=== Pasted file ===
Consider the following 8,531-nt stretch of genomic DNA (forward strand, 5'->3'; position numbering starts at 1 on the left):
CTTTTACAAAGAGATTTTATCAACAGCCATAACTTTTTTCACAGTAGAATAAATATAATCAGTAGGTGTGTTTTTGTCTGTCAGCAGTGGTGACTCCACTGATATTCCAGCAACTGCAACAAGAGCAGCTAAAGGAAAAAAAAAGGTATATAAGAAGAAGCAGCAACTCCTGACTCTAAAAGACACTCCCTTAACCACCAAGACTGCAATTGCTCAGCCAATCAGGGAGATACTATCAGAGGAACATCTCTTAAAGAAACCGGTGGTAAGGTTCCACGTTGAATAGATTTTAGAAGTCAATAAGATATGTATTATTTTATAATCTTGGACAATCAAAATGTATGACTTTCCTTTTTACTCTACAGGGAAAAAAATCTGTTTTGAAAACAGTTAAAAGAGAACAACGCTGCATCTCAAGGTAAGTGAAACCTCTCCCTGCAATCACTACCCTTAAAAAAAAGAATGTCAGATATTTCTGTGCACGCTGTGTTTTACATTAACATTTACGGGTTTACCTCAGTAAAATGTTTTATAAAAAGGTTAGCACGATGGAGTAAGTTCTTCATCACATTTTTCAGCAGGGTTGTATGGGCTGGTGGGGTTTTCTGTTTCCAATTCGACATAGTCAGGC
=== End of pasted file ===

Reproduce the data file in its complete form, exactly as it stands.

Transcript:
Consider the following 8,531-nt stretch of genomic DNA (forward strand, 5'->3'; position numbering starts at 1 on the left):
CTTTTACAAAGAGATTTTATCAACAGCCATAACTTTTTTCACAGTAGAATAAATATAATCAGTAGGTGTGTTTTTGTCTGTCAGCAGTGGTGACTCCACTGATATTCCAGCAACTGCAACAAGAGCAGCTAAAGGAAAAAAAAAGGTATATAAGAAGAAGCAGCAACTCCTGACTCTAAAAGACACTCCCTTAACCACCAAGACTGCAATTGCTCAGCCAATCAGGGAGATACTATCAGAGGAACATCTCTTAAAGAAACCGGTGGTAAGGTTCCACGTTGAATAGATTTTAGAAGTCAATAAGATATGTATTATTTTATAATCTTGGACAATCAAAATGTATGACTTTCCTTTTTACTCTACAGGGAAAAAAATCTGTTTTGAAAACAGTTAAAAGAGAACAACGCTGCATCTCAAGGTAAGTGAAACCTCTCCCTGCAATCACTACCCTTAAAAAAAAGAATGTCAGATATTTCTGTGCACGCTGTGTTTTACATTAACATTTACGGGTTTACCTCAGTAAAATGTTTTATAAAAAGGTTAGCACGATGGAGTAAGTTCTTCATCACATTTTTCAGCAGGGTTGTATGGGCTGGTGGGGTTTTCTGTTTCCAATTCGACATAGTCAGGC